Let’s start this time at the end of the story: three experienced (but now humbled) bourbon drinkers set out to blind sample all ten recipes of Four Roses using various Four Roses Single Barrel, Barrel Strength Private Selection bottles. Could we correctly pick the recipes blind? Not even close.
About the Four Roses Recipes.
Before setting the stage for this sampling, a bit about the Four Roses recipes, which we have written much about. Four Roses has five proprietary yeast strains, each of which yields a particular flavor profile. Four Roses also has two mash bill recipes, a low-rye (75% corn, 20% rye, 5% malted barley) and high-rye (60% corn, 35% rye, 5% malted barley). The two mash bills and five yeast strains combine to produce ten varieties of bourbon. And Four Roses capitalizes on this by releasing a Single Barrel, Barrel Strength bottle featuring each possible mash bill/yeast combination.
Each Single Barrel, Barrel Strength bottle displays a 4-letter code to signify which combination it contains. A rubric is provided on the label of each bottle.
Four Roses ages each of these bourbon in single-story rickhouses. Unlike multi-story rickhouses, where the temperature variations between higher floors and lower floors can dramatically affect the aging process and ultimately the flavors in the respective barrels, a one-story rickhouse will yield a more consistent product between barrels. Thus, one should expect less variation between bottles of Four Roses single barrel.
However, what the one-story rick houses add to the consistency between barrels within a given recipe, time takes away (at least to some degree). Other variables too, like the source of the wood for example, impact the consistency from barrel to barrel. Yet, despite these stated profiles, age variations among barrels (for us, ranging from 8 to nearly 12 years) and other factors can cause some noticeable variations even within a recipe.
With all this, how do the individual Four Roses Private Selections hold up to the Four Roses identified profiles? Or how well can three experienced bourbon drinks identify each Four Roses Private Selection recipe based upon their individual tasting notes and the rubric provided by Four Roses? We wanted to find out for ourselves.
Our Blind Sampling Process
This past fall, Jamie Baalmann, Reinier Eijkhout (a local liquor store manager at Auburn Wine & Spirits East in Wichita, Kansas) and I put pencil to paper and recognized that among the three of us, we had Four Roses Private Selection offerings of no less than all ten recipes produced by Four Roses. We got together with our bottles and, using a double-blind pouring system, proceeded to fill three sets of ten sample bottles. Each of us would have the same samples, identified with the letters A through J. The decryption code to identify which bottle was from which recipe would be held until a final reveal.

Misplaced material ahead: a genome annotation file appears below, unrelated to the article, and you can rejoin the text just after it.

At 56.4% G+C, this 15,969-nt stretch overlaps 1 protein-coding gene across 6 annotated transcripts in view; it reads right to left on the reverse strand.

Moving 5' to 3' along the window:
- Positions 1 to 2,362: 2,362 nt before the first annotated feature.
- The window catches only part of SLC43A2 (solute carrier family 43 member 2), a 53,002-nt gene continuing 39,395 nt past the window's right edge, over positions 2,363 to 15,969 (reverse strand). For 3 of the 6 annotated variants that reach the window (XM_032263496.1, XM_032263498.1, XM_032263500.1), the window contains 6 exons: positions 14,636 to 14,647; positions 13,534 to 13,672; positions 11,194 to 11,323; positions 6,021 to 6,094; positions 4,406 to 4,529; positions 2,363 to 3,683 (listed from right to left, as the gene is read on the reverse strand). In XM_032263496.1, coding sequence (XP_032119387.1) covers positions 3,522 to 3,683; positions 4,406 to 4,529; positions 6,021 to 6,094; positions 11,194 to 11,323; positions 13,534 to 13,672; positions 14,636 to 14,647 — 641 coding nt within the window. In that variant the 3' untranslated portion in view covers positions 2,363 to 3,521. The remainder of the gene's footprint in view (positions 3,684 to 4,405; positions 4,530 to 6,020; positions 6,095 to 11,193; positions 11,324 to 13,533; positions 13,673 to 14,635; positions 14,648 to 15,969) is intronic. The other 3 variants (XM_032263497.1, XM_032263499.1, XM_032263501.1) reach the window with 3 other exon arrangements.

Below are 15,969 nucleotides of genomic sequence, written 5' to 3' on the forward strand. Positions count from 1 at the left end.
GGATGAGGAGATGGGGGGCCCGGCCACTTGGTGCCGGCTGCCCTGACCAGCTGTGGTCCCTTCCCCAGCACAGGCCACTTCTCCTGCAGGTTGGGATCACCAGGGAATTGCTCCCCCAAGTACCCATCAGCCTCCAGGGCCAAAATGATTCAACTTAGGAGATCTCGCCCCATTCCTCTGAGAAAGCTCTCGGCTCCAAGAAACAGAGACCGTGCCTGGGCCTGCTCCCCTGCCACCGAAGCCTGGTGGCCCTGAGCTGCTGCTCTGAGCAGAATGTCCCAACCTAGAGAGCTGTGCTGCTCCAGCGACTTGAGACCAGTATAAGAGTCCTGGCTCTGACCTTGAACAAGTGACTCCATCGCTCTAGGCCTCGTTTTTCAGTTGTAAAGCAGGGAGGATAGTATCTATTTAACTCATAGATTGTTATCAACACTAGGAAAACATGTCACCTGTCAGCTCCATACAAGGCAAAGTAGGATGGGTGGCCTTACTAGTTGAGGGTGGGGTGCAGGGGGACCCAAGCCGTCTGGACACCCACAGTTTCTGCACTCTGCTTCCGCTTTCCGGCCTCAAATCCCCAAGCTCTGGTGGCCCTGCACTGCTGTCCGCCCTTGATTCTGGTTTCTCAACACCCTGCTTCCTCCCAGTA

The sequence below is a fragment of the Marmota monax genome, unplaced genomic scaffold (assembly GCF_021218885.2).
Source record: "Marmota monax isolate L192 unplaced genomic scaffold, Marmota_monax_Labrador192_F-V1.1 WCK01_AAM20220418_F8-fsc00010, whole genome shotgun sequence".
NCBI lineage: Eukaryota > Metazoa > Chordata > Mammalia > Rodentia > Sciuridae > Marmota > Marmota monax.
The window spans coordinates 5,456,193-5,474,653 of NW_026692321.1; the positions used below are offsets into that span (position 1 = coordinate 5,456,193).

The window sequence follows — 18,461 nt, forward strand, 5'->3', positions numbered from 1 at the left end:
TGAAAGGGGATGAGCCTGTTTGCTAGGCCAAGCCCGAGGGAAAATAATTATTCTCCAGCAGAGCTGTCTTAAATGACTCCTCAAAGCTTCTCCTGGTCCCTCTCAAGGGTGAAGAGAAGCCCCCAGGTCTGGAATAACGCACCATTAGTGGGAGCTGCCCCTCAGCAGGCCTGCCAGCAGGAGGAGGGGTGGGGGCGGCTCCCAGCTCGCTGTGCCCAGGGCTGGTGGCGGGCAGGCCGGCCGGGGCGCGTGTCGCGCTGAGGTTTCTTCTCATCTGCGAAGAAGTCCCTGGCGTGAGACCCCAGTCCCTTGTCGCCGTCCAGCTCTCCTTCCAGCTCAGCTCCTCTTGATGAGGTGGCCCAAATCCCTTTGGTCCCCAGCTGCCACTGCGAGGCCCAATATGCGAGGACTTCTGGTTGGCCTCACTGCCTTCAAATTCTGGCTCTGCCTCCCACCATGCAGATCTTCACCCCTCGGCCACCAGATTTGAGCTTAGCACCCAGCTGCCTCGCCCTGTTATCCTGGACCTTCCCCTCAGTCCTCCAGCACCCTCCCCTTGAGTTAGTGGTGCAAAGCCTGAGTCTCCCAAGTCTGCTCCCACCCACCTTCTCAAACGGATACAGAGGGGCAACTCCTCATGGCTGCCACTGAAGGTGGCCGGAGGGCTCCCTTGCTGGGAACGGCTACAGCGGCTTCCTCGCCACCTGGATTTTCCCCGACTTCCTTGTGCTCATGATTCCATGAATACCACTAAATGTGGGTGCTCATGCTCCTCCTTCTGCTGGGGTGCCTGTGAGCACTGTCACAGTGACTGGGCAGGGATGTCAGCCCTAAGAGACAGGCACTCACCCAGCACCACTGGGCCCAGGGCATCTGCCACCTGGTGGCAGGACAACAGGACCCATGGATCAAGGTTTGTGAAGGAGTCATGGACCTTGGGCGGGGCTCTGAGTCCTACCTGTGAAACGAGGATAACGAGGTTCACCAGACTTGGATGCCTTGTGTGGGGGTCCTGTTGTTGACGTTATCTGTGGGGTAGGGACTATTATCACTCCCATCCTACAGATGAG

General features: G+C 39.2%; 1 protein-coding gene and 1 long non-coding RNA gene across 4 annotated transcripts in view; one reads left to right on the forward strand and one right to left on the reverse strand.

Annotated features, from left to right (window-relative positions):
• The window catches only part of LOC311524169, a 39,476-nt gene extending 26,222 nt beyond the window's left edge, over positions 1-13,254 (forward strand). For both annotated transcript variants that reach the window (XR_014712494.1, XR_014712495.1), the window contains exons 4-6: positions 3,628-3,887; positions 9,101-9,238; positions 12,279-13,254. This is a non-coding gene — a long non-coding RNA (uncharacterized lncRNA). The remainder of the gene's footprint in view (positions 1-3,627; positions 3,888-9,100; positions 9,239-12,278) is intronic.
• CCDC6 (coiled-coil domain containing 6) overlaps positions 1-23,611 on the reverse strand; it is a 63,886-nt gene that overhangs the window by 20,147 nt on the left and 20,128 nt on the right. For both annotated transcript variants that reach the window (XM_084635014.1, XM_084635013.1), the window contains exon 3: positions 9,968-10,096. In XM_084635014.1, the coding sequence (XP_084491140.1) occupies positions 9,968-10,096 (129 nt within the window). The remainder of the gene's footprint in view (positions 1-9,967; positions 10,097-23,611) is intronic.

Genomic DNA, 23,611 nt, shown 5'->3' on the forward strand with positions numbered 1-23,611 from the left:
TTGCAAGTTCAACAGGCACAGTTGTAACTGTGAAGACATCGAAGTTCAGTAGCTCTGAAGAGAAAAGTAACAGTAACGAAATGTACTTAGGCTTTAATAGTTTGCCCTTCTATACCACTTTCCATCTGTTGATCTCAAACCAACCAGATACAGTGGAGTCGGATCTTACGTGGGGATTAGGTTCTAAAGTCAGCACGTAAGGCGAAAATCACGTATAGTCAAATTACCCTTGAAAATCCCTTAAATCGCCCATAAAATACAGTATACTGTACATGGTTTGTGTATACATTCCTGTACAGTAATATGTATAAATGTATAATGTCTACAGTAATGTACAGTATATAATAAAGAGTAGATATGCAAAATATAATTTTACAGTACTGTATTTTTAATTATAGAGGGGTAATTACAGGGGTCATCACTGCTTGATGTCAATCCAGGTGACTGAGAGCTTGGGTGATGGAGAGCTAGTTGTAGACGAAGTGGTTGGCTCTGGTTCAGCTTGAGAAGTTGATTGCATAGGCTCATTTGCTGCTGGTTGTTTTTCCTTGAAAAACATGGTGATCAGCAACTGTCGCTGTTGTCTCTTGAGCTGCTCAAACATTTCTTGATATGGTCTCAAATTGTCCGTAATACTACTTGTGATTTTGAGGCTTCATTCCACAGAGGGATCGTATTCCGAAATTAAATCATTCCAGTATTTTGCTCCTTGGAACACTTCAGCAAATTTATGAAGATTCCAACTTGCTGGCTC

Over the next few months, each of us would sample and re-sample each of the Four Roses Private Selection bottles. We would take our own individual tasting notes, and compare those to the rubric provided by Four Roses. Our efforts were not to identify which bottle or recipe we preferred (although that was a fun byproduct). Instead, our efforts were purely to determine if we could correctly identify each of the bottles based upon the individual tasting notes and the rubric provided by Four Roses.
The Reveal and Results
Finally, this past month, we go together for the results. Before I spoil any more, I invite you to watch our YouTube channel video as we learn of our embarrassing fate.
For those who don’t have time for the full video, of the thirty possible correct guesses among the three of us and ten recipes, we only correctly picked one. Yes, we went 1 for 30. 3.33% correct. Not just a fail, but an extreme embarrassment.
Or was it?
Truth be told, as confident as we (well, at least I) were that we had correctly identified the samples, we knew that are chances were pretty slim. Some of the samples we correctly identified the yeast strain, and other the mash bill. While that may have been pure luck, during the reveal we could see on many occasions how, for example, a particular higher rye mash bill might give the impression of a spicier yeast. Or how a floral yeast might be confused with a rye character. And then, of course, several of the yeast strains/mash bill combos are (at least on paper) nearly identical – OESK, OBSK, and even the O yeast and V yeast.